Even later: You know, as I cross the many social media channels, there’s something very appropriate about having Robin Williams virtually eulogized by ever-moving animated gifs.
365/2: 222. Happier squash blossoms today.
Posted early, because in spite of storms all around, the rain has managed to miss us ... which means I have to go out and water the entire yard (couple dozen trees, etc.) tonight. Bleh.
SciAm: BPA-Free Plastic Containers May Be Just as Hazardous.
“... recent research reveals that a common BPA replacement, bisphenol S (BPS), may be just as harmful.” I switched to stainless steel bike bottles. They get hot way, way too fast, so they’re not really a good working replacement. But I use ‘em anyway.
Bicycling: 6 Tough American Climbs.
Paris Review: The Professor and the Siren.
“... Lampedusa gives his immortal heroine the body of a fish from the waist down; in this he is following the more familiar northern folklore tradition of fish-tailed mermaids; of Mélusine, seal women or selkies; and of water spirits, called undines by the alchemist and philosopher Paracelsus. But both species share the special charm of an irresistible voice.” Reminds me, if you’ve not seen Ondine (with Colin Farrell et al), you should.
BarnFinds: Cobras in Barns?
Oh, heck yeah.
Cool. Notice how it just wouldn’t be the same without the music.
Tangential: I’ve been running across a lot of folks posting ‘how-to’ videos, using completely inappropriate music to intro their vids. Dynamic music, lots of aural ‘movement’ — to be followed by a person talking in a monotone against a blank background. The word ‘appropriateness’ comes to mind.
365/2: 221. Squash blossoms, not at all happy with intense sunshine.
365/2: 220. My gorgeous niece and her dashing husband are visiting for the weekend.
Took ‘em for hike.
365/2: 219. Just noticed the Santa Fe Southern track is getting all spruced up for new train trips.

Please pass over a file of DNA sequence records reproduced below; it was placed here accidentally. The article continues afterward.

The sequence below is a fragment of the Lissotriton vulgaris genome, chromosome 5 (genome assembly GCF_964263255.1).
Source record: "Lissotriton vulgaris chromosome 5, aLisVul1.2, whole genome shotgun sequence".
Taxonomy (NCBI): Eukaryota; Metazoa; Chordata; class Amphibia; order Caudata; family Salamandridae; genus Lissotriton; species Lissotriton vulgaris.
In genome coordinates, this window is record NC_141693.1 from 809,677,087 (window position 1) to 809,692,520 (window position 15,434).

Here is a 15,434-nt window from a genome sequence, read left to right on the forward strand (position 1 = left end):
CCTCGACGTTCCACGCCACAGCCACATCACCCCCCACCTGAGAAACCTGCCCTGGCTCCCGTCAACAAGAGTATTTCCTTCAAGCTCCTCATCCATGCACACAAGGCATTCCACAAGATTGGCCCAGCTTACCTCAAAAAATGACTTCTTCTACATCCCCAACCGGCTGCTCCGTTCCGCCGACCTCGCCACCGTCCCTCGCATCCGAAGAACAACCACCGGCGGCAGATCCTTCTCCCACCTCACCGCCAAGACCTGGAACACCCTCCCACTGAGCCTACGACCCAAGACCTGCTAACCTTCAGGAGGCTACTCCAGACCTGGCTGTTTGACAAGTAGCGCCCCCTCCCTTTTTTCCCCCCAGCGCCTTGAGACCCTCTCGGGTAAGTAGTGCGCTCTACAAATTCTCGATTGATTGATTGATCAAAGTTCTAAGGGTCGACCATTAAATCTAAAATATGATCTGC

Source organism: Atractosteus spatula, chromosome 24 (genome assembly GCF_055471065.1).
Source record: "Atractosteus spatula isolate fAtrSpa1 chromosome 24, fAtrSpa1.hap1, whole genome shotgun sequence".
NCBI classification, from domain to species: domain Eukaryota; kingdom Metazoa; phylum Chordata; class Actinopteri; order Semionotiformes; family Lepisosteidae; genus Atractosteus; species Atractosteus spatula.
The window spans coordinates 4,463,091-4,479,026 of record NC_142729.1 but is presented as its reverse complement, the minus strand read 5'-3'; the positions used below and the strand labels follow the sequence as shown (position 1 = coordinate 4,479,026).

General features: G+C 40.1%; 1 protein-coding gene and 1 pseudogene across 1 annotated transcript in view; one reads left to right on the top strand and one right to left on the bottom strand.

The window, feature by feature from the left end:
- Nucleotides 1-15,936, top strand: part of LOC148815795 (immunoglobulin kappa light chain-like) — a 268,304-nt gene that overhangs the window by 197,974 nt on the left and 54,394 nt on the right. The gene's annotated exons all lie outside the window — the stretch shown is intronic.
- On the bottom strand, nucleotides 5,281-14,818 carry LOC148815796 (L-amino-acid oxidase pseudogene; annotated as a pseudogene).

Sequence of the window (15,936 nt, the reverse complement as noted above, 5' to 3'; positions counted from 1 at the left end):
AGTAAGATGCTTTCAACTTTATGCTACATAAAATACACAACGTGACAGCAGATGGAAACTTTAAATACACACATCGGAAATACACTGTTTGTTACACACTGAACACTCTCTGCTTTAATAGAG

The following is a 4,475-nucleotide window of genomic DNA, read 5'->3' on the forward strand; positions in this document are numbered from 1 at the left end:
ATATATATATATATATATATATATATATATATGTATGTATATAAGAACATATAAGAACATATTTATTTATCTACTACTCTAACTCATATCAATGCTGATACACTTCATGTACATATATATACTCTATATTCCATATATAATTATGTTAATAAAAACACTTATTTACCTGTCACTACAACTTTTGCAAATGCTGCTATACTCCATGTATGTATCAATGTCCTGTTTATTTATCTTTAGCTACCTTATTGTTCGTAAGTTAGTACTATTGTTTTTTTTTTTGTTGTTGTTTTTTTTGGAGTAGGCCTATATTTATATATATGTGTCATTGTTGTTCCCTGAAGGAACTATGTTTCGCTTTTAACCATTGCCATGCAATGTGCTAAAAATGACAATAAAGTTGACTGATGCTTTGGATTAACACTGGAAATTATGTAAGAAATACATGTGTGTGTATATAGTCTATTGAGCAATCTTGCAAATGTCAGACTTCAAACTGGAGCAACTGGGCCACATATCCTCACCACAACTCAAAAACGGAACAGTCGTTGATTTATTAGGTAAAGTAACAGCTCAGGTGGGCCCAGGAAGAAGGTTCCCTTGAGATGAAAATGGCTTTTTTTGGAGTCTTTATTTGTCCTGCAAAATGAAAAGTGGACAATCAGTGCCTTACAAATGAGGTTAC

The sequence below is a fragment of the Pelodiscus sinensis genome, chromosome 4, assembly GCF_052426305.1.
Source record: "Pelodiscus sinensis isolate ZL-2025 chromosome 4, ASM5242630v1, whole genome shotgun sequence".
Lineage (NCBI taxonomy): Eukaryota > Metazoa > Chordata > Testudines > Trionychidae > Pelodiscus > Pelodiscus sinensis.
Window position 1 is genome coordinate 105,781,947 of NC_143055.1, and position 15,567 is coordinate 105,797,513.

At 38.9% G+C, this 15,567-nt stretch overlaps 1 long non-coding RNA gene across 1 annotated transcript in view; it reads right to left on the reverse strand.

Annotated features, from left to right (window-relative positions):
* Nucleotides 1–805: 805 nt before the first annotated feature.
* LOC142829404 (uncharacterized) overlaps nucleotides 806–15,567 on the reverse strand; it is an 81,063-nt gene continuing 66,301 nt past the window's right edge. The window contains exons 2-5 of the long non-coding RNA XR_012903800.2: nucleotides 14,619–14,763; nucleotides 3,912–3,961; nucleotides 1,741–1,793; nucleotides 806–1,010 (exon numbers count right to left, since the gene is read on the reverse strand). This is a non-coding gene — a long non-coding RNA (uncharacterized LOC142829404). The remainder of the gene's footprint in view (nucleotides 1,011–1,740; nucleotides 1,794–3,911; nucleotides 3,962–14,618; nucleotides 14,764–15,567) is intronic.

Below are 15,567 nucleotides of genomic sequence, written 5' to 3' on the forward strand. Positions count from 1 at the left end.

I’ve missed the blowing of the train horn in the evening. That lonesome call on the wind ...
Thoughts on personal branding, Charo, and Q Scores.
Long story to set this up.
I ran across a version of Malagueña on Spotify, played by María del Rosario Mercedes Pilar Martínez Molina Baeza, a student of Segovia’s. Sounds impressive on its face, right?
Wait. You’ll recognize her more readily under her stage name, Charo. The Segovia link probably surprised you - it surprised me. As did her playing (on this version). And after perusing her Wikipedia entry (the 1970’s), I became acquainted with her Q Score.
This, of course, brought Technorati, Klout, personal branding to mind.
The story for Charo is that because of ill-advised overexposure, her recognition factor is as high as Clint Eastwood’s, but her popularity factor is in the single digits.
Everyone knows you, not many care about what’s going on with you. No ability to generate any buzz, except through sensationalism ... which requires ever-greater levels of personal exposure, allying with strategic larger brands, or creation of false personas.
Personal branders, beware. This is a metric you may not be paying attention to. One can expose themselves quite thoroughly, score well on the social media measurement charts, link all the trending subjects, and have no popularity. Oh, you can have ‘influence’ — you talk to a lot of people — but do you really have ‘likeability’? It’s that polarity thing I keep railing about. I’ve tested Klout over and over, and it has no method for judging a positive thread vs. a negative thread ... the same failing Technorati suffered from. Numbers without context, that blow up into a fantasy.
So, to put it gently — counter to Klout or other measurement services — perhaps less recognition and greater likeability should be the general goal ... ?
My opinion. Take it or leave it. I’ll sign off on a totally ironic note ... sounds like folks should start blogs rather than social media empires.
Neil Young, Sugar Mountain.
Archaeology News Network: Eleventh warship ram recovered in the Egadis.
The Register: World’s only flyable WWII Lancaster bombers meet in Lincs.
Neat. Will make for great photo ops.
Medium: What Kind of Logo Do You Get for $5?
You get what you pay for. Print design is still taking it on the chin.